Superman and Batman, in their various animated forms, have had some great villains. Whether adapted from the comicbooks, like Two-Face and the Parasite, or created specifically for the show, like the Clock King and Live Wire, the villains have been there to give the heroes a run for their money.
Well, they're been there in animated form, at least. Getting toys of those bad guys has been almost as hard as trying to defeat them.
Lord and ruler of Apokolips, this New God seeks to dominate the Earth and to discover the formula for the fabled Anti-Life Equation. Choosing to operate behind the scenes, Darkseid acts through human agents and organizations, such as through the Metropolis-based crime syndicate Intergang, in order to achieve his ends. He is himself a formidable threat, able to defeat the strongest of opponents with the Omega Effect - beams of destructive energy released from his eyes - and with his formidable strength.
Darkseid was never specifically a "Superman villain" in the comics; he was more of a cosmic-scale threat, like Thanos is in the Marvel Universe. Putting him in the cartoon was an interesting move, giving him a personal interest in the Man of Steel and a simplified version of Jack Kirby's rather nebulous concepts. It could have worked out poorly (and was headed that direction at the end), but ultimately that move has been reflected in the printed adventures quite a bit.
For the first time since the animated series began, the related toys are receiving more than just the Big Five in articulation. Darkseid is one of the new, more mobile figures, with movement at the neck, shoulders, elbows, waist, hips and knees. While the big, blocky joints look out of place on the smaller animated-style characters, Darkseid's got the bulk to make it look good.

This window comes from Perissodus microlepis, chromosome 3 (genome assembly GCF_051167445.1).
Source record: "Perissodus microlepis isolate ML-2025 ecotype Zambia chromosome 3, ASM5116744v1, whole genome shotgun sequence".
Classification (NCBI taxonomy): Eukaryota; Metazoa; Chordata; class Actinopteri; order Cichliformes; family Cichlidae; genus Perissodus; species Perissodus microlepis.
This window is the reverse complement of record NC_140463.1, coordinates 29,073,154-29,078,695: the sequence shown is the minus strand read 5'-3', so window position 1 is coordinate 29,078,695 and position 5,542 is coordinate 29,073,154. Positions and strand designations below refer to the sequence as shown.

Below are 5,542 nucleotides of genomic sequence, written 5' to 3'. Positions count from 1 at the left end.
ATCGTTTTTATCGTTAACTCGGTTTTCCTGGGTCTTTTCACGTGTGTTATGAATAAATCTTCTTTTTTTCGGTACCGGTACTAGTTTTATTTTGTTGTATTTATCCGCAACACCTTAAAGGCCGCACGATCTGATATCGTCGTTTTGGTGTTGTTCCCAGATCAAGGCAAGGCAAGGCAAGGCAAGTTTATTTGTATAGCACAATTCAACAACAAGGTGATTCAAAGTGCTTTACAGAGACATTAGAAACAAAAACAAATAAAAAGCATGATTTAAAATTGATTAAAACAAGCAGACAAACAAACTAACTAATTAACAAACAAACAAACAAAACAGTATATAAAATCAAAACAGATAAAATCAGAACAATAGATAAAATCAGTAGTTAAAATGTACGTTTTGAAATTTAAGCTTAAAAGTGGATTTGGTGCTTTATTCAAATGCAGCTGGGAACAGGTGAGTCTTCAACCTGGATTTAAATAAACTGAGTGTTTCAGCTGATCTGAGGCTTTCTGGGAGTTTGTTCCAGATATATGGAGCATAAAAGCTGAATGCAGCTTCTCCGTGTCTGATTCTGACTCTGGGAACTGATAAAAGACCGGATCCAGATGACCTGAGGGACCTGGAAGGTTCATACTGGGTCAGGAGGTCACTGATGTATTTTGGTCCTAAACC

He stands 5 1/2" tall, bigger than the rest of the Justice League toys, and is painted all in dark tones: black clothes and dark grey skin. His face has that look of supreme self-confidence and barely restrained power that has been with the character since his origins, hidden behind the crags of his stony visage.
Embarrassing admission time: until he showed up on the cartoon, I always thought Darkseid's name was pronounced dark "seed," not dark "side." I still think of it that way, and like it better: one sounds like some inherent evil; the other can't help but remind me of Star Wars.
Articulation isn't the only new addition to the Justice League toys - they're also getting accessories at last. The newest waves feature "Mission Vision" gear, which basically amounts to snap-on armor and little lenticular motion screens. Darkseid's got shoulder pads, a missile launcher and a heavyweight championship belt. The belt and missile are molded from translucent orange plastic, and his armor actually doesn't look too bad on him.
There are two versions of Darkseid available: the one shown here, and an early variant with lighter skin. Neither one is really very easy to find, and the dark version is closer to what was seen on the show, so make up your own mind about which version you like better.
Darkseid is only the second villain in the Justice League line, only the sixth at all in the animated style and one of only nine that Mattel has given us at all in any of their DC Comics lines, and that's pretty pathetic. The character was handled well and the toy is great, but thanks to traditional conservative stupidity, good luck finding him.
How surprised were you that Mattel released such a good Darkseid? Tell us on our message board, The Loafing Lounge.